From Mail to Money – Able helps small businesses


Evan Baehr and Will Davis sat in a meeting room in the office of the United States Postal Service in Washington, DC. One by one, the Postmaster and his entire senior leadership team (Baehr describes them as “wearing terrible suits and looking angry”) told them why their new idea would not work.

Baehr and Davis had started a company to reimagine the way people receive mail. For a monthly fee, Outbox would collect and scan members’ mail so that it could be accessed anywhere with an Internet connection. Outbox also helped consumers unsubscribe from junk mailing lists.

“We want to find a way to work together, we want to give you all of our data, we want to share with you all of the stuff we’re learning,” the young entrepreneurs explained to the Postal Service executives.

“The problem is, those aren’t our customers,” responded the Postmaster. Instead, he explained that the real customers were the several hundred volume mailers (otherwise known as the creators of junk mail).

“He kind of explained it dispassionately, almost like a doctor who is telling you that you have prostate cancer and you’re going to die in 12 months,” said Baehr. “It was a surreal moment.” After failing to convince the Postal Service to compromise on a solution, Baehr and Davis realized that their business was probably dead.

So they turned to something new.

Baehr and Davis still had money from their investors, and they were encouraged to start a new business that they were passionate enough about to spend the next few years of their lives on. After doing some research, they decided to start Able, an online lender to small businesses.

Able tries to answer an important question, said Baehr. “Why has the sociological revolution that is collaborative consumption or the sharing economy not materially impacted financial services?” Baehr and Davis came up with several ideas in this area, but after building and shipping four loan products, the feedback was dreadful. “You actually learn a lot by shipping bad products. And you take all those learnings together, you marinate on them a little bit, and then that is what birthed Able,” said Baehr.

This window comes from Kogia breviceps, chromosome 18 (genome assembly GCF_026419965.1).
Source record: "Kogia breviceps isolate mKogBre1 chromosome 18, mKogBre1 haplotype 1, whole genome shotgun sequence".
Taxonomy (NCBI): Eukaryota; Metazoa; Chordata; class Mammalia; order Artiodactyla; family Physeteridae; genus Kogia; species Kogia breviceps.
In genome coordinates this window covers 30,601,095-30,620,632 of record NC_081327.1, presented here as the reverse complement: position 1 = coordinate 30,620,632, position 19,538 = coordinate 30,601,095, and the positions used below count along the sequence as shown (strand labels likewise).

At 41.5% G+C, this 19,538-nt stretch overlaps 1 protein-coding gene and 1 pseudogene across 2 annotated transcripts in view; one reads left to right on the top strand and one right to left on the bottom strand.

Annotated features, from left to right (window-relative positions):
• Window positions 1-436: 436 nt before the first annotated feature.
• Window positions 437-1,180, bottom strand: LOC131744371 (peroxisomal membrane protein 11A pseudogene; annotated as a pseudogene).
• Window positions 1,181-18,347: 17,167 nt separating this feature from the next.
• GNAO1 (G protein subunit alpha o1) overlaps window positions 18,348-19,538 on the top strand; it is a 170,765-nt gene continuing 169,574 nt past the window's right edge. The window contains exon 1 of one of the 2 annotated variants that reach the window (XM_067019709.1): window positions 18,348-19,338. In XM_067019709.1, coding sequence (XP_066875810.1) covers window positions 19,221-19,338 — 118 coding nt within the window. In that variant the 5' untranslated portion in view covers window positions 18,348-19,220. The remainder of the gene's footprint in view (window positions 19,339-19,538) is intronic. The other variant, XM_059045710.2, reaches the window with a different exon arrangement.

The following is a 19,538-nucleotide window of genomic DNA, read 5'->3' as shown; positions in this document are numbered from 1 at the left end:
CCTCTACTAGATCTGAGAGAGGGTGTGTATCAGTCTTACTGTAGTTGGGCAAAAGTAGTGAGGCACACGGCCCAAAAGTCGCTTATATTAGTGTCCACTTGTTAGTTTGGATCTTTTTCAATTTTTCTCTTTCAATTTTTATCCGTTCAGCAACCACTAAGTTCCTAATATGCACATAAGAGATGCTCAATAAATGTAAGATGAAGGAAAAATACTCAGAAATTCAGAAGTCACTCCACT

Able launched two and a half months ago. Since then, Able has made over 50 loans at an average amount of $100,000. The loan structure is unique, requiring small business owners to get three to five “backers” – typically close family and friends – who must cover 25 percent of the loan. This allows Able to offer a lower interest rate than their competitors on the other 75 percent.

It’s a tough world for small businesses, said Baehr. “For small business owners in the United States, there is less opportunity now than there was 20 years ago.”

Part of the problem lies with government regulations that have been restricting the banking industry for years. “This causes concentration,” said Baehr. With 50 percent of the assets held by four banks, it is harder for small businesses to get funding. “2008 was the first year in the last 60 where more small businesses were destroyed than created,” he said. This year, even though the economy has mostly recovered, Baehr believes we will still lose 75,000 small businesses.

The number one problem small businesses have is not government regulation, but “uncertainty about future government regulation,” said Baehr. This causes a “chilling” effect that discourages investment and expansion opportunities – all because “they don’t know what the government is going to do.”

“We have had to come up with a different way to extend credit to small businesses to keep the Fortune 5 million alive,” said Baehr. “We need to find ways to provide clarity and predictability to business owners.”

As Able takes off, it could be just what small businesses need.

First published at Opportunity Lives.